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Come in! There are a few adventures I’ve written about, but most of the content offers classes in photography and mentoring for photographers, including photo theory, which, although a vital part in our profession, is largely an overlooked subject in all published media that profits from and feeds our gadget minded mindset today.

We wrap up 2008 with lag time before shooting fresh into 2009 – A37

September 20 2009 - Photo Technical

Happy New Year, and out with the old in with the new.  To finish the old I was last talking about shutter lag, making the point that in some compact digital cameras it can be a half second or longer.

What’s the big deal, well, that’s a big deal.  In photography a half second can seem like an eternity.  If you subject is your small child, pet, or a boat race, that much time between when you press the shutter button and when the camera actually snaps the photo is critical, and that special expression or the neck and neck finish will certainly be missed.

Therefore, the lag time is something you need to check on and it isn’t easy.  The sales clerk will have no idea about it and shutter lag is seldom mentioned in a ‘specifications’ list.

To date, actually, I’ve never seen it mentioned in general camera spec’s, and manufacturers only note it if it’s good news.  Try sourcing various web sites, such as www.dpreview.com or contact the manufacturer for an answer.

I buy a lot on the Internet, but at last resort you may have to find some way to try out the camera and see how it performs in this regard.  If you are learning from me, and you are a true photography buff, then yes, I find it that important.

It is important to note one other factor that causes a lag time.  It’s one that is possible for you to control and it has to do with focusing.  As you press the shutter of any camera there are two levels or stages, a sort of half way and full shutter press.

When you zero in on your subject and press the shutter button to the half way point (in pressing the shutter) the lens will auto focus on the subject.  However long this takes will effect the time it takes to snap the shot.  The camera will not expose (take) the photograph until the electronics of the camera gives an ‘all clear’ to the shutter release.

If it is dawn or dusk when the light is low, or if, for instance, you are shooting through glass were it might be harder for the camera to determine the focus, it will add a lot of lag time.  Other circumstances similar to these may cause difficulty focusing and delay exposure.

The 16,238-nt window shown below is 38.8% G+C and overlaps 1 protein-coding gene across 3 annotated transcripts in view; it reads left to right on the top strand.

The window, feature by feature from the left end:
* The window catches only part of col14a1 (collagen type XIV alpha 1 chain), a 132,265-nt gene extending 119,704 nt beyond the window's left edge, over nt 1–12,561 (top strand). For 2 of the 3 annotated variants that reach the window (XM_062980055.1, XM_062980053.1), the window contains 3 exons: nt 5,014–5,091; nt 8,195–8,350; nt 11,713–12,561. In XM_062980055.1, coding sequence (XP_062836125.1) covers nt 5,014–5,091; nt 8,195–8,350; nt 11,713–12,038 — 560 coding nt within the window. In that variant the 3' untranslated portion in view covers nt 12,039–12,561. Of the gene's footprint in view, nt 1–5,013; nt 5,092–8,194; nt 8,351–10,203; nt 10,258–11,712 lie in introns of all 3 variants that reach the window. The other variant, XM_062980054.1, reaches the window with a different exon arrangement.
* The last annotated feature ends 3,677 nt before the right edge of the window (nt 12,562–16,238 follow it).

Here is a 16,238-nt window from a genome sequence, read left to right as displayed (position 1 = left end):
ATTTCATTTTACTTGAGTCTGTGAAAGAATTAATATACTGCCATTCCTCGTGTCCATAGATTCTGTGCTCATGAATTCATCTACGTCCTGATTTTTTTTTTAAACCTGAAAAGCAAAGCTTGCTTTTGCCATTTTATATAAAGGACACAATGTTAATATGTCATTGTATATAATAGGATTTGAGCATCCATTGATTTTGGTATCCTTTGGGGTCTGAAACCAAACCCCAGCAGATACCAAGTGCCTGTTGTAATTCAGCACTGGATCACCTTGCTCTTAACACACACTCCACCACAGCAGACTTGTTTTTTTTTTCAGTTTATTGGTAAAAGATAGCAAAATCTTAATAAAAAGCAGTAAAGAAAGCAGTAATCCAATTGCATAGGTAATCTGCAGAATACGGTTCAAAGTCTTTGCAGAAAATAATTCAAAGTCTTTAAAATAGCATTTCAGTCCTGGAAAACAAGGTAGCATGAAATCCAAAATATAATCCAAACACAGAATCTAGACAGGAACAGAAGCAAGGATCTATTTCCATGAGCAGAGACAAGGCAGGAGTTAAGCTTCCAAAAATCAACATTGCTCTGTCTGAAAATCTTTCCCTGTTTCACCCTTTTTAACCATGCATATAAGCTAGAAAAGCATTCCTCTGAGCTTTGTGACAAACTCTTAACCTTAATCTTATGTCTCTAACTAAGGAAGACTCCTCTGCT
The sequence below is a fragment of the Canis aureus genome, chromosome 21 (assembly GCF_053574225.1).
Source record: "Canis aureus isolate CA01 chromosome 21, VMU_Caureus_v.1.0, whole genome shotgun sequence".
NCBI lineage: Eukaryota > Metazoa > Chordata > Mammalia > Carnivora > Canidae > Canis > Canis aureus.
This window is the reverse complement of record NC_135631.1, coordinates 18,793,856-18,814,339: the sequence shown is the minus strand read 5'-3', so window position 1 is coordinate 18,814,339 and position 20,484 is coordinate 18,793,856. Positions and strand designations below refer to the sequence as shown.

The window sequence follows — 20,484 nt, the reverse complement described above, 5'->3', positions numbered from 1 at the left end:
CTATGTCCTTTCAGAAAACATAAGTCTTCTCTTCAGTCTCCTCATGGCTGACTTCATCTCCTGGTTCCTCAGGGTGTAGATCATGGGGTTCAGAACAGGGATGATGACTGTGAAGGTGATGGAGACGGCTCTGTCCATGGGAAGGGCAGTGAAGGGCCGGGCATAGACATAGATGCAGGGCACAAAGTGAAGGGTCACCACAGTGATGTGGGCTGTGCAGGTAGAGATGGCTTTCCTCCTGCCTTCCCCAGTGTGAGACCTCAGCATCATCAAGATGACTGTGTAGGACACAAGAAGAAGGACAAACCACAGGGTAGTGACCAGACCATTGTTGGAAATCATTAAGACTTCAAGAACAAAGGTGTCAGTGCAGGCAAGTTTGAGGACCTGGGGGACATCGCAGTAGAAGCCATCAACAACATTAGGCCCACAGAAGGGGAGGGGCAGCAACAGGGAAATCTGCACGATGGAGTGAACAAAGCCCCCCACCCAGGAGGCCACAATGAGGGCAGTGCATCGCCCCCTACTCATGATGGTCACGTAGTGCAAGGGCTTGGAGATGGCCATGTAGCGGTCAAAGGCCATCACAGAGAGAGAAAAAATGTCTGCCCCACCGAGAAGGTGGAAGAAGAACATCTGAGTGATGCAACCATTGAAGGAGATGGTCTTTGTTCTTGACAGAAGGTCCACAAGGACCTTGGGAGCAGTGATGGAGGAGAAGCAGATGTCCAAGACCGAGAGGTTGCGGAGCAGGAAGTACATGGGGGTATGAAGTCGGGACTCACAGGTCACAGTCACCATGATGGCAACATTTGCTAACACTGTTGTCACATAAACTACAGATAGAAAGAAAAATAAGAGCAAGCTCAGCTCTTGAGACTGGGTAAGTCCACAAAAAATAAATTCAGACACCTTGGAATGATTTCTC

In such cases, and frankly anytime you can pre-focus you will eliminate the extra split second or more of time it takes to release the shutter.  So if only the expressions change or there is only parallel movement, in both case where the depth of field remains the same, you can pre-focus.

To take advantage of this tip you need a camera that has ability to manual focus in addition to auto focus.  This will you allow you to turn a focusing ring on the lens for a specific depth of field.  Otherwise you can let the camera auto focus and then you switch to manual focus so it stays focused to a certain depth of field, and will not somehow re-focus.  This will eliminate any extra focusing time to get your shots.

Don’t confuse shutter lag (speed) with specifications like shutter speed, frames

per second (fps), or ISO (speed) settings.

Shutter speeds for expensive and professional digital cameras can range from 30 seconds to 1/8000 of a second and Bulb.  The latter meaning the shutter stays open as long as you press the shutter.

Small compact cameras do not have such a range or bulb.  Generally they may range from 3 seconds to 1/2000 of a second or less.  This has nothing to do with lag time, and has everything to do with controlling light that’s needed to expose a photograph and stopping (or freezing) action.

A professional digital camera may allow you to take 40 jpg’s in a row at a rate (burst speed) of 8 per second.  Small compact cameras never reach such specifications, with most seldom achieving rates better then 1.5 a second.  This is due to two factors: a) the electronic processing of the photo taken within the camera, and b) the time it takes to store it to the memory card.

ISO speed settings use to be synonymous with film speed, that is, how sensitive film was to light.  The more sensitive it was the faster the film.  Today you can substitute digital chip everyplace where I wrote film.

An ISO setting of 200 is twice the speed or sensitive as 100.  This means many things, such as you can use it in lower light conditions or allow for faster shutter speeds to stop action.  These all seem like good things, and small compacts usually allow for ISO settings of 100, 200, 400, and 800 (again with a pro camera could be up to 6400), so why not just go for the 800 setting?

Wouldn’t you know it, there’s a yin and yang to everything.  High ISO settings add one very unpleasant element to photographs.  In the film days it was grain and in the digital age it translates to noise.  In general grain and noise, the latter being specks of white, black or color, are not desirable except in certain artistic applications.

That’s about it on the old speed topic.  So what’s new?  I have just been reading about face, smile, and blink detection built into new digital cameras.  So what’s this new technology all about and what’s next!?  It may be a good topic to explore next time, but for now I need permission to go ashore.